Of course, we all have moments that we do not want to remember but are also part of what we experience.  I watched 60 Minutes recently on TV and saw a segment of the show which was about a person named Ryan Green with the nickname of Speedo.  Ryan is an African American opera singer who in his youth got in trouble and was jailed.  He had a teacher that believed in him and his talents and the teacher told him, “Do not let this moment define who you are.”  Now, he is a famous opera singer.  We all have moments to move beyond and discover how to use them to our advantage rather than our disadvantage.”

We also have our embarrassing moments.  What are your most embarrassing moments?  One of mine was at a General Convention of the Episcopal Church where a roving reporter asked me about an embarrassing moment.  I shared the fact that once when I was leading a Sunday service; I had to go to the bathroom.  I forgot to turn my microphone off.  I will never forget the faces of the people when I returned to the service.  What was more embarrassing is that my story was on the video at the convention and thousands heard my story.  Oh well.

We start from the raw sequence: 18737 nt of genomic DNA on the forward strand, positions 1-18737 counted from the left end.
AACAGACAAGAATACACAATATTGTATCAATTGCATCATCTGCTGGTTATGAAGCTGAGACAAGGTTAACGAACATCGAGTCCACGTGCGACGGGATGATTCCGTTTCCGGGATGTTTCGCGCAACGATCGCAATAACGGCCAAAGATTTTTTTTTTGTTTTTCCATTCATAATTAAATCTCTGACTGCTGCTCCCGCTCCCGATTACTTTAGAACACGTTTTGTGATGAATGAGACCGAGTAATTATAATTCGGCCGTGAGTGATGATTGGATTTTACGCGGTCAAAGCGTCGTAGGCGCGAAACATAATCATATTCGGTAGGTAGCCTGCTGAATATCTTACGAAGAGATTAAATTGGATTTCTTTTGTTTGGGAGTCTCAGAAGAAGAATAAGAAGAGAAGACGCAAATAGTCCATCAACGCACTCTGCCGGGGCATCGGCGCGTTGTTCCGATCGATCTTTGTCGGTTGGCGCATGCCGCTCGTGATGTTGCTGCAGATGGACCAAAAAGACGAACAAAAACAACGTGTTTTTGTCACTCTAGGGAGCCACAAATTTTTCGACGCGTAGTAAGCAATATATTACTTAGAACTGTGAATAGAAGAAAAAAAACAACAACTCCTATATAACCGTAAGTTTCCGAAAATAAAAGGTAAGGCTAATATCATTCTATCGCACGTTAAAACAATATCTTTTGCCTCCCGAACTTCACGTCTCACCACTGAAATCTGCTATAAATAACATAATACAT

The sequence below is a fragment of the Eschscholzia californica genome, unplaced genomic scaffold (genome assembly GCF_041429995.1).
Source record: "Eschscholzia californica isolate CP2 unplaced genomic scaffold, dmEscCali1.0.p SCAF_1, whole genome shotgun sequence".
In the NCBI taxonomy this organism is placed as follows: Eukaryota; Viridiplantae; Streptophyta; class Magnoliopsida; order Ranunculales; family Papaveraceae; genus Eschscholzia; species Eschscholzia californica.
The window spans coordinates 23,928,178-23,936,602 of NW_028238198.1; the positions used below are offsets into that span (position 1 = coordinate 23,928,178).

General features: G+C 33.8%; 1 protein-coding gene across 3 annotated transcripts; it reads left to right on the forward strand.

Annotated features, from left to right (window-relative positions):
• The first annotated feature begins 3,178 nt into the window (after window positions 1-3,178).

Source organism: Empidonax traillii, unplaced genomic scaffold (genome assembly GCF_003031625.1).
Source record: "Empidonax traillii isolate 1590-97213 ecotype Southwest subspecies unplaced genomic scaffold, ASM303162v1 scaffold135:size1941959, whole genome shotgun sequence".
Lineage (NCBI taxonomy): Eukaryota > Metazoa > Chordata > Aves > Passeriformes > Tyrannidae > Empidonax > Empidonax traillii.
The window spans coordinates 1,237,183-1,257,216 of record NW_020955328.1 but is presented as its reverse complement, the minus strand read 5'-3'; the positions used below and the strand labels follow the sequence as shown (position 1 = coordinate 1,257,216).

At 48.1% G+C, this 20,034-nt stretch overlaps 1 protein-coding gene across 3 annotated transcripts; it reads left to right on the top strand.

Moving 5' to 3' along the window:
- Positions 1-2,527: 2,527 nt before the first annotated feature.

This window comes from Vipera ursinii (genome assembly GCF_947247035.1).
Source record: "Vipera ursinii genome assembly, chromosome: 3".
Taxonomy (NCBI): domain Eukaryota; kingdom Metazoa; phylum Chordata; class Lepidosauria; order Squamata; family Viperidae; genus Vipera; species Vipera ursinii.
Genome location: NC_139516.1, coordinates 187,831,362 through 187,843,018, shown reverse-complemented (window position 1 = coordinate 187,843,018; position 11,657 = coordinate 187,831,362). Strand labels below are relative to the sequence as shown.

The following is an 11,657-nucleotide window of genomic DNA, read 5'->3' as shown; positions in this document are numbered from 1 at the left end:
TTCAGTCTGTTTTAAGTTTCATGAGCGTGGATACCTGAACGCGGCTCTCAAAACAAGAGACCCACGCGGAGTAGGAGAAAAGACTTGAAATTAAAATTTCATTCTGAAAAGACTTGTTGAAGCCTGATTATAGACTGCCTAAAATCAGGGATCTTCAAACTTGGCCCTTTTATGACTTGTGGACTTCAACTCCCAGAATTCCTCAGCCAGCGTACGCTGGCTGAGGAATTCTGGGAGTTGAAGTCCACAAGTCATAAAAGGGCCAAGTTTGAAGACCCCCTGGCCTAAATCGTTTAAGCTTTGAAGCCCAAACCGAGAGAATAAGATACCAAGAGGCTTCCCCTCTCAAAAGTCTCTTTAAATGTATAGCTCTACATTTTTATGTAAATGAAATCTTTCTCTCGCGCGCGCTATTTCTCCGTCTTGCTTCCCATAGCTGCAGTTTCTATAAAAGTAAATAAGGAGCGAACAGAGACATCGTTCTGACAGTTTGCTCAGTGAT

I know that each of us is captured by our moments in our national and international history.  Some of us have experienced the end of WWII, John F. Kennedy assassination, Martin Luther King assassination, and on and on.  A book I am reading now by John Meacham, The Soul of America, expresses the turning points in our Nations history.  In his book he speaks to the moment in our national history about a sermon at the National Cathedral in Washington, D.C.  The sermon by Martin Luther King was given 6 days before his assassination in Montgomery, Alabama.  A quote from that sermon, “we are tied together in the single garment of destiny, caught in an inescapable network of mutuality,” King said.   “And whatever affects one directly affects all indirectly.  For some strange reason I can never be what I ought to be until you are what you ought to be.  And you can never be what you ought to be until I am what I ought to be.  This is the way God’s universe is made: this is the way it is structured.”  Tomorrow we honor Martin Luther King as a person who has made a difference in our national story.  Moments that we can recognize that can help us to move into our future. 

So, how do we embrace our moments that have been there and those yet to come?  How do we allow ourselves a way to embrace and nurture our lives with meaningful moments….painful as well as joy filled moments?